Group Benefit = (TP+FP) / (TP + FN).

Group benefit equality compares the group benefit between two groups. If the two groups are treated equally, the group benefit should be the same.


Disparate impact is the only legal metric available. Group benefit equality is not yet codified in US law.

Equal Opportunity

Equal opportunity means that all people will be treated equally or similarly and not disadvantaged by prejudices or bias.

Mathematically, equal opportunity compares true positive rate (TPR) between two groups. TPR is the probability that an actual positive will test positive. The true positive rate is defined as follow:


If the two groups are treated equally, the TPR should be the same.


Disparate impact is the only legal metric available. Equal opportunity is not yet codified in US law.

Intersectional Fairness

We believe fairness should be ensured to all subgroups of the population. We extended the classical metrics that are defined for two classes, to multiple classes. In addition, we allow multiple protected features, for example Race and Gender. By measuring fairness along overlapping dimensions, we introduce the concept of intersectional fairness.

To understand why we decided to go with intersectional fairness, we can take a simple example. In the figure below, we observe equal numbers of black and white people pass. Similarly, there is an equal number of men and women passing. However, this classification is unfair because we don’t have any black women and white men that passed, and all black men and white women passed. We observe some bias with the subgroups when we take Race and Gender as protected attributes.


The EEOC provides examples of past intersectional discrimination/harassment cases2.

In the context of intersectional fairness, we compute the previous fairness metrics for each subgroup. The values should be similar among subgroups. To get an overall idea if there exists some bias in the model, we display the min-max ratio, which takes the minimum value divided by the maximum value for a given metric. If this ratio is close to 1, then the metric is very similar among subgroups. The figure below gives an example for two protected attributes, Gender and Education, and the Equal Opportunity metric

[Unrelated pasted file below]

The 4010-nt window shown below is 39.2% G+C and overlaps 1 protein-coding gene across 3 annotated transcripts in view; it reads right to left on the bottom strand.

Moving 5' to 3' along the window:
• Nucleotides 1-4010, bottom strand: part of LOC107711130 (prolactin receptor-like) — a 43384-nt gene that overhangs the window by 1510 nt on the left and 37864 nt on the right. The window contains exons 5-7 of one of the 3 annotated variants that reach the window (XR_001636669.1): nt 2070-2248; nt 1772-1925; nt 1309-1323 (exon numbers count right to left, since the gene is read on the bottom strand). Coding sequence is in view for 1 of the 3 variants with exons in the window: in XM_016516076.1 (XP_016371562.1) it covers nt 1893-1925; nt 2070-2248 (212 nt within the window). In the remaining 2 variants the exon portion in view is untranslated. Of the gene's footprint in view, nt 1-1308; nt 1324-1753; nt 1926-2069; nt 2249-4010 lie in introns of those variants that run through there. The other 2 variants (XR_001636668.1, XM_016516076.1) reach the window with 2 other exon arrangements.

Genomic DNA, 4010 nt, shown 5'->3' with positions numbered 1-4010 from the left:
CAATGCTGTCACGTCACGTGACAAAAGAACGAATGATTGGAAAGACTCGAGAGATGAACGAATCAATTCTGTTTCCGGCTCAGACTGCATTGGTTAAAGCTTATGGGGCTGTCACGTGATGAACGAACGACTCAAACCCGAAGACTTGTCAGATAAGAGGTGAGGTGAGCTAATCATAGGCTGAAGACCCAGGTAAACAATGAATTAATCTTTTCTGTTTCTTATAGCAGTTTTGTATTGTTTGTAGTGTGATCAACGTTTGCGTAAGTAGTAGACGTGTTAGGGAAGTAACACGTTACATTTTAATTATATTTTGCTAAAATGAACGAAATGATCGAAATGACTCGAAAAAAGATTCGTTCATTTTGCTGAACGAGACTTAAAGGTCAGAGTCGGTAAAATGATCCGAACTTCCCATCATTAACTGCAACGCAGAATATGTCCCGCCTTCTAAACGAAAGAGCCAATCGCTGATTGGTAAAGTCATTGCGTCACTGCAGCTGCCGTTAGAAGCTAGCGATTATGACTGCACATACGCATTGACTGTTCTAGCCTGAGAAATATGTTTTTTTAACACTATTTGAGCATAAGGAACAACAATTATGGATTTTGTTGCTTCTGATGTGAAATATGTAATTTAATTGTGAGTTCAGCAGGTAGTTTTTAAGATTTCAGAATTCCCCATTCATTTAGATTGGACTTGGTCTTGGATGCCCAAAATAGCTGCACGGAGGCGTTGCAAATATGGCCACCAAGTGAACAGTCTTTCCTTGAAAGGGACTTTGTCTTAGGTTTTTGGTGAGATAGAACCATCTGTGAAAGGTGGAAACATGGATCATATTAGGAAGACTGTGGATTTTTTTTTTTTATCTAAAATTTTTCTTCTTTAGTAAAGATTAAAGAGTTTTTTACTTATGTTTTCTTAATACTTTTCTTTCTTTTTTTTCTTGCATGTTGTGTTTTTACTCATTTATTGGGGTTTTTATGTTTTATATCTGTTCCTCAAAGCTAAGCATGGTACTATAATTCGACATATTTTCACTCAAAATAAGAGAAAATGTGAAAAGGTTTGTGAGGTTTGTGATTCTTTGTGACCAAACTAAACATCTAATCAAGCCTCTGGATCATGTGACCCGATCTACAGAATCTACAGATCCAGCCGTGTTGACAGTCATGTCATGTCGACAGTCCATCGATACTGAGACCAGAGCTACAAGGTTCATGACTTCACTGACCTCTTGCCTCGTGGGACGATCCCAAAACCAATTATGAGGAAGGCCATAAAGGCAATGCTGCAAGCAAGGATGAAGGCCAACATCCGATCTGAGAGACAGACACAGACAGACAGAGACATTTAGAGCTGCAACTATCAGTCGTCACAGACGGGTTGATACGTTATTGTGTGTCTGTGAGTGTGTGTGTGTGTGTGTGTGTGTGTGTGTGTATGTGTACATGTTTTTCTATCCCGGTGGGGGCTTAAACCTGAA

For the Disparate Impact metric, we don’t display a min-max ratio but an absolute min. The intersectional version of this metric is a little different. For a given subgroup, take all possible permutations of 2 subgroups and then display the minimum. If the absolute minimum is greater than 80%, then all combinations are greater than 80%.

Model Behavior

In addition to the fairness metrics, we provide information about model outcomes and model performance per subgroups. In the platform, you can see visualization by default like the one below. You have the option to display those numbers in a table for a deeper analysis.

Fairness Fairness

Dataset Fairness

Finally, we provide a section for dataset fairness, with a mutual information matrix and labels distribution. Note that this step is a pre-modeling one.


Mutual information gives information about existing dependence in your dataset between the protected attributes and the remaining features. We are displaying Normalized Mutual Information (NMI). This metric is symmetric, and has values between 0 and 1, where 1 means perfect dependencies.


For more details about the implementation of the intersectional framework, please refer to this research paper.